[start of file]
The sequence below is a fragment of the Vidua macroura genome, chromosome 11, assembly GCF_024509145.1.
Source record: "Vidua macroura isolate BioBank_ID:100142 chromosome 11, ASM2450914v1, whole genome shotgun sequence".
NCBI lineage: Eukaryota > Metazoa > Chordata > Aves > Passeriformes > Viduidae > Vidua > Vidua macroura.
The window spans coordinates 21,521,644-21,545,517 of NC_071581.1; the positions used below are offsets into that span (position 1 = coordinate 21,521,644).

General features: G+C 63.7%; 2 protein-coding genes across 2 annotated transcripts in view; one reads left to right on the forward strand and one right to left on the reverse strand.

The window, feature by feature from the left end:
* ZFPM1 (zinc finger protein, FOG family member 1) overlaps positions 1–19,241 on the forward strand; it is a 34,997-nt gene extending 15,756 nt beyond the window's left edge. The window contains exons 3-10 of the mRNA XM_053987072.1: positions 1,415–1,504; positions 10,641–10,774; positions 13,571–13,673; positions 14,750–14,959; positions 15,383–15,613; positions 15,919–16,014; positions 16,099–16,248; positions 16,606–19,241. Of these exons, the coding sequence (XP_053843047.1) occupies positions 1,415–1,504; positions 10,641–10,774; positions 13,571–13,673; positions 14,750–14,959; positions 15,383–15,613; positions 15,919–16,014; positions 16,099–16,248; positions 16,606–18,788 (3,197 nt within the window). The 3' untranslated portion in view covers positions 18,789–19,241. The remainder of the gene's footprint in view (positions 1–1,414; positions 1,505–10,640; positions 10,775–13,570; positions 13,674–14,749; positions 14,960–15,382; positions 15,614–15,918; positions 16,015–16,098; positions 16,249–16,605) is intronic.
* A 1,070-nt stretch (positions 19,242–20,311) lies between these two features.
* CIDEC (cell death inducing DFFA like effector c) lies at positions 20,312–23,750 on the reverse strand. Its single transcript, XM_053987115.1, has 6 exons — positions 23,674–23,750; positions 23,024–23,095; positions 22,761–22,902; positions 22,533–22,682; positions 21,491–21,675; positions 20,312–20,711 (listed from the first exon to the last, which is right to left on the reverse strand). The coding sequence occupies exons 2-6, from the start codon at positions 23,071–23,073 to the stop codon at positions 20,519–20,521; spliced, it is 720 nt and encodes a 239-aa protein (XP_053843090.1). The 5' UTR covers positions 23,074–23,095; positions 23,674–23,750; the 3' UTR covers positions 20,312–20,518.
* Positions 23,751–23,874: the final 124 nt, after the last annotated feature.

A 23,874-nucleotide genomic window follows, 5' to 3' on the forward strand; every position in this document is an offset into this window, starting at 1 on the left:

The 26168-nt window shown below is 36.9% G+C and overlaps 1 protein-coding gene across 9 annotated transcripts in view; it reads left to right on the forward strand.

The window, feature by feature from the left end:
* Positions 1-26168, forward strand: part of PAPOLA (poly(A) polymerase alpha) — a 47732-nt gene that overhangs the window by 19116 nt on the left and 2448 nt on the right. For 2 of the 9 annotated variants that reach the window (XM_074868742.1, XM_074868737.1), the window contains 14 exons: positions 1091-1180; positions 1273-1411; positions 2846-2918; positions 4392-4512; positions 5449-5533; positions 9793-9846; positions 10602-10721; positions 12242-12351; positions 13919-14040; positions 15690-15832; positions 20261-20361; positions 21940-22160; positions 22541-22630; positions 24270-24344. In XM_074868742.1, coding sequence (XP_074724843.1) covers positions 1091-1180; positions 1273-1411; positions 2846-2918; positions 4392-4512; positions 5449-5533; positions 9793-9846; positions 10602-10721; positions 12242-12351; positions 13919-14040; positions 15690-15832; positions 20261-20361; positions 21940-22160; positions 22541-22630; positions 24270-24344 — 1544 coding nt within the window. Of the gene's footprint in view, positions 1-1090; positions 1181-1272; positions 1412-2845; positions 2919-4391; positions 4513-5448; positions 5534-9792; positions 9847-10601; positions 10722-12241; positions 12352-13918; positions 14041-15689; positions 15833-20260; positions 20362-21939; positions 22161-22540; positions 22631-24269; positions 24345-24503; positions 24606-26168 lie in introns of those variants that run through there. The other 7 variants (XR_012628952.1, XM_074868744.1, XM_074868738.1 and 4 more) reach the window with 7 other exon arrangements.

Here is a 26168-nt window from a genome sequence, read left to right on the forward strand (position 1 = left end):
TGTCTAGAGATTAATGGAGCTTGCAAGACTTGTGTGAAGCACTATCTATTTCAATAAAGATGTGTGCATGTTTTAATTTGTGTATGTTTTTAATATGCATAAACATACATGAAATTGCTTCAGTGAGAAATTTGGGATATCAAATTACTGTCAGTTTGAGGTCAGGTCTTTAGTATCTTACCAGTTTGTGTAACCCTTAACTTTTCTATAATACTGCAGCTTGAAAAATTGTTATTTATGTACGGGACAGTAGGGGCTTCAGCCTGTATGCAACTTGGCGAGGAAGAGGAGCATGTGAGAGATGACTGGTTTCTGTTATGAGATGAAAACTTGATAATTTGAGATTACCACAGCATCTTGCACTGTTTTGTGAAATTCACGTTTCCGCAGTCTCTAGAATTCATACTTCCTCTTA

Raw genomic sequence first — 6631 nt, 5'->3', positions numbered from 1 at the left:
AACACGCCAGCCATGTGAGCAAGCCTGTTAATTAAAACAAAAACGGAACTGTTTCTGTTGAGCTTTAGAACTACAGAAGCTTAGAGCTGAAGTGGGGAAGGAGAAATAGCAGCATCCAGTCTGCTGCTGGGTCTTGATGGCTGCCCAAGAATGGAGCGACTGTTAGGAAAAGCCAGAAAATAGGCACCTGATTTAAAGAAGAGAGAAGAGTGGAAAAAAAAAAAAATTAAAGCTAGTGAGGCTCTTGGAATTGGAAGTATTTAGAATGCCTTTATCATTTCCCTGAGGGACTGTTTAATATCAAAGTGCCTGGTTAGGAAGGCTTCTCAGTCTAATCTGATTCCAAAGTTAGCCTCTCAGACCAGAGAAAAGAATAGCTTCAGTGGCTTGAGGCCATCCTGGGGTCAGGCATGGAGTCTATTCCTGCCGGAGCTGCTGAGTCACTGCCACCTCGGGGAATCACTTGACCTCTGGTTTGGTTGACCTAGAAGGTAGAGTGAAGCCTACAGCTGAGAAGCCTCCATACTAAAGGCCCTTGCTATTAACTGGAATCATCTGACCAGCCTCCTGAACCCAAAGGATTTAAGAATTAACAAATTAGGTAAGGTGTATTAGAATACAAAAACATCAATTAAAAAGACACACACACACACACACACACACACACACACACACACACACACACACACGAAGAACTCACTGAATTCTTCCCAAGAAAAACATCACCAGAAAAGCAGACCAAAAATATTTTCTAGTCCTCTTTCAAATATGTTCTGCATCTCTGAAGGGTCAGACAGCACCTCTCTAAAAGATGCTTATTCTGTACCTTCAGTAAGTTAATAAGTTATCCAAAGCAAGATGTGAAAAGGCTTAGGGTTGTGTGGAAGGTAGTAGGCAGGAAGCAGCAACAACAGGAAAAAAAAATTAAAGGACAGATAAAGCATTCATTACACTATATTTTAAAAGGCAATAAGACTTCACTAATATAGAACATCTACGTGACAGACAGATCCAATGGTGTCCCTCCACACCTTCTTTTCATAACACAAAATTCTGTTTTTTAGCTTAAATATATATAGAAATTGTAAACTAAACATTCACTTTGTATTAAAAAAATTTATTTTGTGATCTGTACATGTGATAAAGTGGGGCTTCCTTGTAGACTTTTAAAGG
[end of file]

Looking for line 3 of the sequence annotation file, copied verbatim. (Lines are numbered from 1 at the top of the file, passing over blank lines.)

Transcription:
NCBI lineage: Eukaryota > Metazoa > Chordata > Aves > Passeriformes > Viduidae > Vidua > Vidua macroura.